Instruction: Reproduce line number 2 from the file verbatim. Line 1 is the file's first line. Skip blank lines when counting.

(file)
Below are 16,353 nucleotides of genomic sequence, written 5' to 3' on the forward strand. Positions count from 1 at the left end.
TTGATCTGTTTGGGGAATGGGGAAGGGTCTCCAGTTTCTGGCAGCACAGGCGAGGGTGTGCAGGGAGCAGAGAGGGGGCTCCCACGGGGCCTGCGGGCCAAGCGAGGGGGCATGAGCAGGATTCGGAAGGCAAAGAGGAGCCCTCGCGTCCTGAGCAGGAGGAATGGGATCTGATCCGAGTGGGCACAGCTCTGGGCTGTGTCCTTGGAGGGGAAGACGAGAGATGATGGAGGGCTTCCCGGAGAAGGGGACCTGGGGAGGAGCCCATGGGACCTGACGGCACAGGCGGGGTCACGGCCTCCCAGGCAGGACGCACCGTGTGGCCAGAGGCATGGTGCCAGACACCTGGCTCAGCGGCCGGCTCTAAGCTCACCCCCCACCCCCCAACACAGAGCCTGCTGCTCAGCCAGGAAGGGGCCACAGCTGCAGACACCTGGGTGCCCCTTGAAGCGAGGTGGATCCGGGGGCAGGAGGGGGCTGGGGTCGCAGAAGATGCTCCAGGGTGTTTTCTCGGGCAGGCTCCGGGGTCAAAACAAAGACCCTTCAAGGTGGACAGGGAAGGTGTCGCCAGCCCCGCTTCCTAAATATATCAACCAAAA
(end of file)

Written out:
TTGATCTGTTTGGGGAATGGGGAAGGGTCTCCAGTTTCTGGCAGCACAGGCGAGGGTGTGCAGGGAGCAGAGAGGGGGCTCCCACGGGGCCTGCGGGCCAAGCGAGGGGGCATGAGCAGGATTCGGAAGGCAAAGAGGAGCCCTCGCGTCCTGAGCAGGAGGAATGGGATCTGATCCGAGTGGGCACAGCTCTGGGCTGTGTCCTTGGAGGGGAAGACGAGAGATGATGGAGGGCTTCCCGGAGAAGGGGACCTGGGGAGGAGCCCATGGGACCTGACGGCACAGGCGGGGTCACGGCCTCCCAGGCAGGACGCACCGTGTGGCCAGAGGCATGGTGCCAGACACCTGGCTCAGCGGCCGGCTCTAAGCTCACCCCCCACCCCCCAACACAGAGCCTGCTGCTCAGCCAGGAAGGGGCCACAGCTGCAGACACCTGGGTGCCCCTTGAAGCGAGGTGGATCCGGGGGCAGGAGGGGGCTGGGGTCGCAGAAGATGCTCCAGGGTGTTTTCTCGGGCAGGCTCCGGGGTCAAAACAAAGACCCTTCAAGGTGGACAGGGAAGGTGTCGCCAGCCCCGCTTCCTAAATATATCAACCAAAA